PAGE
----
Fatigue and energy. What are the connections?
What is fatigue?Fatigue is a symptom, often it is fortunately nothing special, but sometimes it is the first sign of a more serious illness:
- Decreased function of the glands
- An infection
- Chronic fatigue syndrome
Causes of fatigue
Sleep is an essential function of life. We need this period of physical rest and rehabilitation of the nervous system. Poorly rested brains are constantly recharged and work less efficiently after a while. We work slower and close the day with a to-do list. We are too tired to sleep and end up in a vicious circle. Try to work on your sleep hygiene to break this cycle.
StressWork pressure and the associated stress have become a daily element. This stress is the result of several accumulating causes:
- bad atmosphere in the workplace
- harassment by superiors
- result-oriented work and staff reduction
- cancelled lunch
- sound pollution
- long commute and late arrival home
- household obligations
This constant pressure that gives the impression that you have never finished anything, that your time is being stolen, gives you stress. This stress puts continuous pressure on the nervous system, which ultimately results in fatigue.
In strength athletes, but also athletes in general and manual workers, the muscles are often overloaded for a long time. The accumulation of lactic acid in the muscle can acidify the entire body. This manifests itself in fatigue.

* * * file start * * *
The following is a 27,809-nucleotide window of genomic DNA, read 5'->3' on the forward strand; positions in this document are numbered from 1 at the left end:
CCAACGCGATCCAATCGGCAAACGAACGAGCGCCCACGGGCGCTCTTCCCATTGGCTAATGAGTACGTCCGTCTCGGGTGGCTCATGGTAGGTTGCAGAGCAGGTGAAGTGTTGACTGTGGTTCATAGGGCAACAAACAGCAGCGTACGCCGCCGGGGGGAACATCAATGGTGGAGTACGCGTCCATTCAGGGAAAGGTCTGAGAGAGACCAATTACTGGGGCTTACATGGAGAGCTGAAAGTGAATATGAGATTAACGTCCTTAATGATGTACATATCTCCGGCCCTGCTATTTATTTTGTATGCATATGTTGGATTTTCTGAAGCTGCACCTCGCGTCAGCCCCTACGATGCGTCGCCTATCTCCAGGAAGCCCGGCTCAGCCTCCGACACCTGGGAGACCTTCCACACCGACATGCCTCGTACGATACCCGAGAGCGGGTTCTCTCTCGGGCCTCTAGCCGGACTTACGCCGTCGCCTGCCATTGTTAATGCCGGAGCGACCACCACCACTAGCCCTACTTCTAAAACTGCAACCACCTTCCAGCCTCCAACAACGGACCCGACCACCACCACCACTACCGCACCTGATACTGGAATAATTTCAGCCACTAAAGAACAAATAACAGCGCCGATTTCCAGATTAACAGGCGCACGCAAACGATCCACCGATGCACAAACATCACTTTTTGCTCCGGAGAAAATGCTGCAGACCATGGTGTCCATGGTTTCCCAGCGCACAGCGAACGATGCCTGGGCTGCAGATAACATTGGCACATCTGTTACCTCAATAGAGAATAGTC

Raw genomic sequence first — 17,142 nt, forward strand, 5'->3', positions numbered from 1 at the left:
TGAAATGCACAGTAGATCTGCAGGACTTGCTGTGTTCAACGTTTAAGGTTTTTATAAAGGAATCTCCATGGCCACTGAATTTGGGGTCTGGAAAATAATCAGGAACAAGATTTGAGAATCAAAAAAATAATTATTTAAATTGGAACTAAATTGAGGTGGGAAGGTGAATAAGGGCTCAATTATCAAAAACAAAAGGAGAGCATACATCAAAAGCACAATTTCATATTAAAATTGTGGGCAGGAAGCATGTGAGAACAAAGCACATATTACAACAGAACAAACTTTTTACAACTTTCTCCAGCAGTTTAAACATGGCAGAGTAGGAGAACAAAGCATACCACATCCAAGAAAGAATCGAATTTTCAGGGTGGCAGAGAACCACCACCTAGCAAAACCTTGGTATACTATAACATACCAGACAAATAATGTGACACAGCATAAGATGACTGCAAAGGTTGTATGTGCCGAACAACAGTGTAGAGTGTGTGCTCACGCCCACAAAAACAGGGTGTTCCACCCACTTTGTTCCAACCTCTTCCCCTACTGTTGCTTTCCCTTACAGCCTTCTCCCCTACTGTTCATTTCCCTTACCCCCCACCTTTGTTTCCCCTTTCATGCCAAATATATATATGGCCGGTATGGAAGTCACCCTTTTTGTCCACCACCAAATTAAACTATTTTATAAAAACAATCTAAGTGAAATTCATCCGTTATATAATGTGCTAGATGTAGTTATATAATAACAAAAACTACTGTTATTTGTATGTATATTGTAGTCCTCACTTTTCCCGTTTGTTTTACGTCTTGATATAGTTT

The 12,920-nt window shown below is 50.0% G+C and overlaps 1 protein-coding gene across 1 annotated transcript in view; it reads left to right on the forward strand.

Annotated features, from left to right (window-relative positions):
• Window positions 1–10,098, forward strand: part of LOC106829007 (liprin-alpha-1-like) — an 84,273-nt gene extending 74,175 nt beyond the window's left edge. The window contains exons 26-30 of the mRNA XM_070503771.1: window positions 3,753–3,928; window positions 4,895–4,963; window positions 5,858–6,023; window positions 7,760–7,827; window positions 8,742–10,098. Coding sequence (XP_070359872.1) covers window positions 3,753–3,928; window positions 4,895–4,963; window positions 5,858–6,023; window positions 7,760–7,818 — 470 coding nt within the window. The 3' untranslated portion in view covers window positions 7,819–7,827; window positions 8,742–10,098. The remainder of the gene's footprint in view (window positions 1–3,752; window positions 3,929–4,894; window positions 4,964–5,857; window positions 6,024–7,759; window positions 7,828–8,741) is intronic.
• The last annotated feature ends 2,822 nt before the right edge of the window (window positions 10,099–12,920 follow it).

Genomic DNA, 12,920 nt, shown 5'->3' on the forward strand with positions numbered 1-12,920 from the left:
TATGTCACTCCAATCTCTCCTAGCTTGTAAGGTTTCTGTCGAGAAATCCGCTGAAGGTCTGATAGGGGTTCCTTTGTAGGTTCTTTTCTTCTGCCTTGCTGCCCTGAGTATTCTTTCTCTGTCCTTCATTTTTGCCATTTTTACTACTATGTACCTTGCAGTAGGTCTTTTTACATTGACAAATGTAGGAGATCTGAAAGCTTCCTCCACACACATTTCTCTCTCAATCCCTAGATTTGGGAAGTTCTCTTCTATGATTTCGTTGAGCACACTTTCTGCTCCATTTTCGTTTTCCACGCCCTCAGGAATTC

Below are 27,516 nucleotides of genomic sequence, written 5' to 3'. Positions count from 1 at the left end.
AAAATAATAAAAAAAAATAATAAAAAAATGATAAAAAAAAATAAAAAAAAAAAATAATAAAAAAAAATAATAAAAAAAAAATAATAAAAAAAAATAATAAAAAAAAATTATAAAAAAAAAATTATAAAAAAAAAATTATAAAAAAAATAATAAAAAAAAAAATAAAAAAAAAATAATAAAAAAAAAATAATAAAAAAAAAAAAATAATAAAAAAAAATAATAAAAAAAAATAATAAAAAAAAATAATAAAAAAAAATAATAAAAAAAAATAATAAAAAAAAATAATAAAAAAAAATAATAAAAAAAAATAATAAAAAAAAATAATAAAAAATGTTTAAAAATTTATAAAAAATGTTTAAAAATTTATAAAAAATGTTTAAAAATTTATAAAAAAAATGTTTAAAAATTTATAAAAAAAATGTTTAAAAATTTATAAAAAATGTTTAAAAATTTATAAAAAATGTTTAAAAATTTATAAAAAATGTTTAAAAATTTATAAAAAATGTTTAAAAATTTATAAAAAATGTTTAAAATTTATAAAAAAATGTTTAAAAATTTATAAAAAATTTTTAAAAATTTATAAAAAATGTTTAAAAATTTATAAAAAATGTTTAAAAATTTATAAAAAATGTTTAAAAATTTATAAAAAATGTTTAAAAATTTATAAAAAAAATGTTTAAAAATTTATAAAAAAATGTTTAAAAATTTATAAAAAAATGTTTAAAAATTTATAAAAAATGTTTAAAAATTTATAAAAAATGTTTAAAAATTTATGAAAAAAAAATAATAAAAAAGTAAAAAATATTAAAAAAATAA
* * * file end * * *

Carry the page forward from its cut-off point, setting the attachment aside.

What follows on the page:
If we eat food with fast sugars, the glucose level in the blood will rise very quickly. Insulin is secreted by the pancreas and lowers blood sugar by storing glycogen in the liver. When this storehouse is full, glucose will be converted into fats. This spike in blood sugar -- and the subsequent glucose drop -- leaves you feeling exhausted. Craving for quick energy, you instinctively reach for another serving of refined carbohydrates, which can lead to a vicious cycle. As an energy source, choose carbohydrates with slow sugars.
Drinking enough is important. Moisture is an important co-factor in the transport of our nutrients. Every day we lose fluid through urine, breathing and sweating. Even mild dehydration can reduce energy levels and alertness. Make sure you drink enough to replace fluids lost during the day.
Coenzyme Q10Coenzyme Q10, stored in the mitochondria, is a compound that helps generate energy in the cells. The mitochondria are responsible for producing energy. They also protect cells from oxidative damage and disease-causing bacteria or viruses. Your body produces CoQ10 naturally, but production tends to decline with age. Some other causes of CoQ10 deficiency are:
- Nutritional deficiencies, such as vitamin B6 deficiency
- Genetic defects in CoQ10 synthesis or utilization
- Increased needs for CoQ10 due to illness
- Mitochondrial diseases
- Oxidative stress due to aging
- Side effects of statin treatments